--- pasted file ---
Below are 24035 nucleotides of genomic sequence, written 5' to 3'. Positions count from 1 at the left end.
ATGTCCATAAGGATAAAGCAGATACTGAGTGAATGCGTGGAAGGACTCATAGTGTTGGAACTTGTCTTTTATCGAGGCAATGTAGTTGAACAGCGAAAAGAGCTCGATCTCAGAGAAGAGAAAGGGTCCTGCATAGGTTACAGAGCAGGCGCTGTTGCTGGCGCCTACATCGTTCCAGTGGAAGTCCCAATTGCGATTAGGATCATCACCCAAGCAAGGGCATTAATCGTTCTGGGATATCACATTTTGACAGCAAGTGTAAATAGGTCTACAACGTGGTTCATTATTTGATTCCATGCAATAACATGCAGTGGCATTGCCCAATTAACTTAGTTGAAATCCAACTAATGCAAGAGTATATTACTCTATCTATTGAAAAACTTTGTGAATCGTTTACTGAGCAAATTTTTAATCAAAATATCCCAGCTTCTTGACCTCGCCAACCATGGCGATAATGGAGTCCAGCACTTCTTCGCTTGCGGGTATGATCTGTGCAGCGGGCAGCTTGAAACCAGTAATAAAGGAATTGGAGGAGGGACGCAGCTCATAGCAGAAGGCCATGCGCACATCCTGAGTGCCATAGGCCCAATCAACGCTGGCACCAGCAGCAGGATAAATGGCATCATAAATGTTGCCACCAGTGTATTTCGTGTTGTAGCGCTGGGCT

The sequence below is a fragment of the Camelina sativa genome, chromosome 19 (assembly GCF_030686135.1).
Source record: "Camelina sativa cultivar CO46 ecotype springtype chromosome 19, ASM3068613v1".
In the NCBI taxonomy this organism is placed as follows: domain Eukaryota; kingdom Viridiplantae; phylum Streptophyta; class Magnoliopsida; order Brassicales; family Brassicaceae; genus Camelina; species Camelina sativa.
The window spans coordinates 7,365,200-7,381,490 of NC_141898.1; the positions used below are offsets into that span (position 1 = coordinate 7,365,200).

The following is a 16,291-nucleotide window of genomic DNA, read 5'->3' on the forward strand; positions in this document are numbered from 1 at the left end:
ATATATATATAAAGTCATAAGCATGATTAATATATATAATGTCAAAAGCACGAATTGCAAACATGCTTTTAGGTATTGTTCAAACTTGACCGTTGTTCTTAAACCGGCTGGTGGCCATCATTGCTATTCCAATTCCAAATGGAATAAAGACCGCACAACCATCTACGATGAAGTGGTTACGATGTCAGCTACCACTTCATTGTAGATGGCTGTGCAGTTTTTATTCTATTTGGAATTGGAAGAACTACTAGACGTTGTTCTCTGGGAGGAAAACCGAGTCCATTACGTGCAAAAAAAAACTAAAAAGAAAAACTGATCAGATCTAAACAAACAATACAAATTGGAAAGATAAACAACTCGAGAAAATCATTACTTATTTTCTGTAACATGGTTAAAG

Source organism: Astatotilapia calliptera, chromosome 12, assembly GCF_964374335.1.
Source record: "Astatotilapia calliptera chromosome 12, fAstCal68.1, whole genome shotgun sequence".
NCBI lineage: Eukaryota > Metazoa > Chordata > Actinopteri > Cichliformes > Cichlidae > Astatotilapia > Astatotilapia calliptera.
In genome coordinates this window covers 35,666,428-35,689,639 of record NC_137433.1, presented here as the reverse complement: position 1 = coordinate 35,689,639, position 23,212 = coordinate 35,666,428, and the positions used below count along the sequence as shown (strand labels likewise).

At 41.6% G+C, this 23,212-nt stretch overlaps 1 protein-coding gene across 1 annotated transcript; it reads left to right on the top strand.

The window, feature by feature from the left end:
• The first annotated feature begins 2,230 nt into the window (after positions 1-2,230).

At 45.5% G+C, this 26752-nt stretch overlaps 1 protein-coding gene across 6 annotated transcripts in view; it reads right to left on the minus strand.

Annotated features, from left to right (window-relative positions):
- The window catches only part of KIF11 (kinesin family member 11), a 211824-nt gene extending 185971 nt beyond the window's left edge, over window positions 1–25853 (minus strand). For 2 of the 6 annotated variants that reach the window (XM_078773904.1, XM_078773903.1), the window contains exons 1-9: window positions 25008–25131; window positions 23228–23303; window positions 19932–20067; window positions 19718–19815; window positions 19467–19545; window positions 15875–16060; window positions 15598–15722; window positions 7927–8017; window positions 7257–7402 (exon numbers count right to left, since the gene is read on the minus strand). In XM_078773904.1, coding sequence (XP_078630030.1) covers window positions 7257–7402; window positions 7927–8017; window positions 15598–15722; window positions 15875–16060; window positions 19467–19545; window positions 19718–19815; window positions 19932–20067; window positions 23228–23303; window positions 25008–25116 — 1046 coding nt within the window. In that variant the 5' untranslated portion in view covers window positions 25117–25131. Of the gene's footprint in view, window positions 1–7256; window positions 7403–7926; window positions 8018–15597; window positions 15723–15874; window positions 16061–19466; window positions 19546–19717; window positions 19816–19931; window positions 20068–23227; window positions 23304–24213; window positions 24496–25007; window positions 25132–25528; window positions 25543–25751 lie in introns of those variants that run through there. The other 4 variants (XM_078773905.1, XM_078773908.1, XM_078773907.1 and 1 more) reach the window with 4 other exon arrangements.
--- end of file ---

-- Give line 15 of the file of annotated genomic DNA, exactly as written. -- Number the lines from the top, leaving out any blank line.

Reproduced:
• The first annotated feature begins 2,230 nt into the window (after positions 1-2,230).